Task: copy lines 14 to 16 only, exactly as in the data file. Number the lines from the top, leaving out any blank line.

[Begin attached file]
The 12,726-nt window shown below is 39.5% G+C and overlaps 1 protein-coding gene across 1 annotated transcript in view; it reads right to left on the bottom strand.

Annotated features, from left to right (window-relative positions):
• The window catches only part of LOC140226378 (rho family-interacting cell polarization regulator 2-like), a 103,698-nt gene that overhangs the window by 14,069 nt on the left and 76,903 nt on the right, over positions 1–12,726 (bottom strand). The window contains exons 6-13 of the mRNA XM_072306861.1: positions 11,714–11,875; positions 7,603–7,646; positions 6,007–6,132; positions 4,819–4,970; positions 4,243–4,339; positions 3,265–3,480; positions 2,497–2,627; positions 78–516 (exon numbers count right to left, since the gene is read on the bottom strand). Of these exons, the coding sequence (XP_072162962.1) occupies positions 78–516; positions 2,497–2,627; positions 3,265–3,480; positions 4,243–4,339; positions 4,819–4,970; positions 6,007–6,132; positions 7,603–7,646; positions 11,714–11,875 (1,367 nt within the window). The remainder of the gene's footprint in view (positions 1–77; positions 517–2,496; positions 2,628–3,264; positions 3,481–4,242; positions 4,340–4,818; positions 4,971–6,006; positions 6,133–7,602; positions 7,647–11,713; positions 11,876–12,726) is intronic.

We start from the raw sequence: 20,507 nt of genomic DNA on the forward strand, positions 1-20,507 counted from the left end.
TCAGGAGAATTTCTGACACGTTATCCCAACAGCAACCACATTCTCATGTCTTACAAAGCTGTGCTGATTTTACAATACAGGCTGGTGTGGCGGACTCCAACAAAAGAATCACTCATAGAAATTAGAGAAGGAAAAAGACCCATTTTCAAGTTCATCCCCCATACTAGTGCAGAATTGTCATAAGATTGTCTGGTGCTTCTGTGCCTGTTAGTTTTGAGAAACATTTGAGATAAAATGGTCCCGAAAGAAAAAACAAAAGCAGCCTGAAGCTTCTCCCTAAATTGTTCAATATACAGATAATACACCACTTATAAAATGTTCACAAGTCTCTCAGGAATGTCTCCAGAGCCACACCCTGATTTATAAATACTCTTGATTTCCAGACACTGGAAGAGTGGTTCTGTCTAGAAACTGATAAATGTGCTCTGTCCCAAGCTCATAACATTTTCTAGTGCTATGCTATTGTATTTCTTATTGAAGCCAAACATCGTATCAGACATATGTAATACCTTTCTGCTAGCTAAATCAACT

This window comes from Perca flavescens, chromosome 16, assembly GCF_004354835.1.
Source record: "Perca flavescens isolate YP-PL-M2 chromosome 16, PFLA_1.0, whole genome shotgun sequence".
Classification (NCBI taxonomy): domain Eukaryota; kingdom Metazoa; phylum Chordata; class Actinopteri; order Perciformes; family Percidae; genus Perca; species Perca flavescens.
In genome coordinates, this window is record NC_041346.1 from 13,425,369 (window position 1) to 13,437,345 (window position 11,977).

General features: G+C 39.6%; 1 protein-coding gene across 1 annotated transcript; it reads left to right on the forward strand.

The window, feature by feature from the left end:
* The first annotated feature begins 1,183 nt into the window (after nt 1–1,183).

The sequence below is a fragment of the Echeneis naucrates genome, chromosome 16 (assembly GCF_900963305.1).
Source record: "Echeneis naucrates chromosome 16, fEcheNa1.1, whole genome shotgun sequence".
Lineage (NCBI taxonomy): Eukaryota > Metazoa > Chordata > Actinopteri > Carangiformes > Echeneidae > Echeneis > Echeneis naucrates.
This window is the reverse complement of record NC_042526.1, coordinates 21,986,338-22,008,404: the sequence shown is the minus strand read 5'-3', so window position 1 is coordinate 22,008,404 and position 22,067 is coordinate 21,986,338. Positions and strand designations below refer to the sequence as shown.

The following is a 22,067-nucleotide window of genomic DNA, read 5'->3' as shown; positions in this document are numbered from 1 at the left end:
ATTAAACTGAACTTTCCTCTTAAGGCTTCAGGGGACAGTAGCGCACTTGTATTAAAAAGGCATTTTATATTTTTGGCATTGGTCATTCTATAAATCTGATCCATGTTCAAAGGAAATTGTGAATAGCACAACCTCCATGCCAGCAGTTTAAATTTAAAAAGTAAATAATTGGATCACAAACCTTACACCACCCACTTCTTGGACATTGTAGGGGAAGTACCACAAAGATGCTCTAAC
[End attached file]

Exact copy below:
Source record: "Echeneis naucrates chromosome 16, fEcheNa1.1, whole genome shotgun sequence".
Lineage (NCBI taxonomy): Eukaryota > Metazoa > Chordata > Actinopteri > Carangiformes > Echeneidae > Echeneis > Echeneis naucrates.
This window is the reverse complement of record NC_042526.1, coordinates 21,986,338-22,008,404: the sequence shown is the minus strand read 5'-3', so window position 1 is coordinate 22,008,404 and position 22,067 is coordinate 21,986,338. Positions and strand designations below refer to the sequence as shown.